The judge did not err in directing the new jury to deliberate anew on the entire case. Unlike the McCarthy case where a juror was merely ill, the judge here had reason to believe that this initial verdict may have been the product of contaminated deliberations. Even though the judge nullified this verdict, he properly could conclude, based on the individual voir dire, that the remaining jurors had not participated in any improper conduct and, by instructing the new jury to decide the entire case anew, he eliminated any influence juror no. 5-6 may have had on the initial deliberations. Further, the initial verdict on the assault and battery charge was sealed but not yet valid because it was not given and affirmed orally by the jurors in open court. See Commonwealth v. Martell, 407 Mass. 288, 292, 553 N.E.2d 219 (1990); A Juvenile v. Commonwealth, supra at 56, 465 N.E.2d 240; Commonwealth v. Tobin, 125 Mass. 203, 207 (1878). See also A Juvenile v. Commonwealth, supra, quoting Lawrence v. Stearns, 28 Mass. 501, 11 Pick. 501, 502 (1831) (“The only verdict which can be received and regarded, as a complete and valid verdict of a jury ․ is an open and public verdict, given in and assented to, in open court, as the unanimous act of the jury, and affirmed and entered of record․” ).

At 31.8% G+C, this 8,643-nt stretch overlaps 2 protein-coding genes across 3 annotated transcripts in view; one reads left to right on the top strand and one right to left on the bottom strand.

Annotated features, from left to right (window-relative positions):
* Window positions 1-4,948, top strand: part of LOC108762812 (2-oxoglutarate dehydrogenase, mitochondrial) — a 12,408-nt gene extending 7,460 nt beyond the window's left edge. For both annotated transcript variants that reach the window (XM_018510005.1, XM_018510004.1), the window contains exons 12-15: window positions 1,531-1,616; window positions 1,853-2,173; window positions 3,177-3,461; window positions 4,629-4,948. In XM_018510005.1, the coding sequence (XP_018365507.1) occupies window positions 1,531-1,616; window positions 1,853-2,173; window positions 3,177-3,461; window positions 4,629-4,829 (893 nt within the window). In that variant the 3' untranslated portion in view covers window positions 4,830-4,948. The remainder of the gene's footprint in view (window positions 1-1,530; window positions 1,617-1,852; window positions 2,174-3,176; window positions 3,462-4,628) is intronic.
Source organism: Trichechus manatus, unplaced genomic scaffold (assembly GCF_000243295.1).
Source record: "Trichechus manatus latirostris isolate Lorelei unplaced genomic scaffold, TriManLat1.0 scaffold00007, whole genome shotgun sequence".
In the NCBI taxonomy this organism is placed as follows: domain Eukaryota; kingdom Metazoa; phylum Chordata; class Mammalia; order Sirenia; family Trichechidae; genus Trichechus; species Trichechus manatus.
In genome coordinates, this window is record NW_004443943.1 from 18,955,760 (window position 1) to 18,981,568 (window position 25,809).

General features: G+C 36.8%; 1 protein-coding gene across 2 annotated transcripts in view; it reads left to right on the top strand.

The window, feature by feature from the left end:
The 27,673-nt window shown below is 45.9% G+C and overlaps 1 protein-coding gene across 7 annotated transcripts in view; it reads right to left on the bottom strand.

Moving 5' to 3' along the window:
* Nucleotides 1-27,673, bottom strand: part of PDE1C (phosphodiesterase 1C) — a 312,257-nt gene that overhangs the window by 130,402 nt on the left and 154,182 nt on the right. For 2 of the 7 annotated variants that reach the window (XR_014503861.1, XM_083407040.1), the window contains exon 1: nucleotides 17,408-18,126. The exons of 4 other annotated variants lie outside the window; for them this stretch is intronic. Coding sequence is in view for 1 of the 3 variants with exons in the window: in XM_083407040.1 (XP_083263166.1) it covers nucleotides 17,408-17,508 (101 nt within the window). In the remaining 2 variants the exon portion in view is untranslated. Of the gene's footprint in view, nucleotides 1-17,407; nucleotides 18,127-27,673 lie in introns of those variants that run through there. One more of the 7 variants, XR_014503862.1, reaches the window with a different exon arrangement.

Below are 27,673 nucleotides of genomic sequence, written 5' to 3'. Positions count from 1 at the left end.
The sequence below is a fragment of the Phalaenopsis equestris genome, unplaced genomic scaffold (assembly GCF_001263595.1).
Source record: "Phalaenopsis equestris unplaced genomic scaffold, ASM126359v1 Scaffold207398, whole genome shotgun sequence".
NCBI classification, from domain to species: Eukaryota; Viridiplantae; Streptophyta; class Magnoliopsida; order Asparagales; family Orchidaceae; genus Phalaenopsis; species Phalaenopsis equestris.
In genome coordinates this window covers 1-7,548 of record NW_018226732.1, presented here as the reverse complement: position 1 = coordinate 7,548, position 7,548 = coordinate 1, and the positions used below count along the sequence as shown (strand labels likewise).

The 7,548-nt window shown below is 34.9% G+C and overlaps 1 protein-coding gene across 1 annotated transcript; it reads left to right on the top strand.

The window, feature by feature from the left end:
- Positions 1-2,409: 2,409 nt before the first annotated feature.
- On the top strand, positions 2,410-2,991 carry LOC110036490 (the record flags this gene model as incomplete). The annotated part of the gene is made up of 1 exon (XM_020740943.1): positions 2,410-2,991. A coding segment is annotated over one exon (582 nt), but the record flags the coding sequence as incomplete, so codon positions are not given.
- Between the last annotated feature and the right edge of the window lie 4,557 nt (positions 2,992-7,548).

Finally, Young maintains that he was denied the assistance of counsel during a critical stage of the trial, the proceedings that resulted in the discharge of juror no. 5-6. From the time his counsel first moved to withdraw, Young insists, counsel's loyalties were divided. Furthermore, counsel was represented by an attorney by the time he revealed which juror had been contacted, whereas Young himself did not have the benefit of replacement counsel until after the “new” jury started deliberations.
There may have been a brief period during the proceedings when Young's counsel was placed in a conflicted position. But it was the defendant who contacted, or claimed to have contacted, a juror. It was the defendant who created a dilemma for his attorney and for the court by his own actions, and his attorney's conflict of interest arose during proceedings addressed at remedying the damage caused by those actions. He cannot now complain that the conflict of interest he created deprived him of a fair trial, merely because that conflict could not be remedied instantly. In this case, Young was represented zealously by counsel at all times despite the difficulty of the situation, and replacement counsel arrived within a relatively short amount of time. Young is not entitled to a new trial on this basis.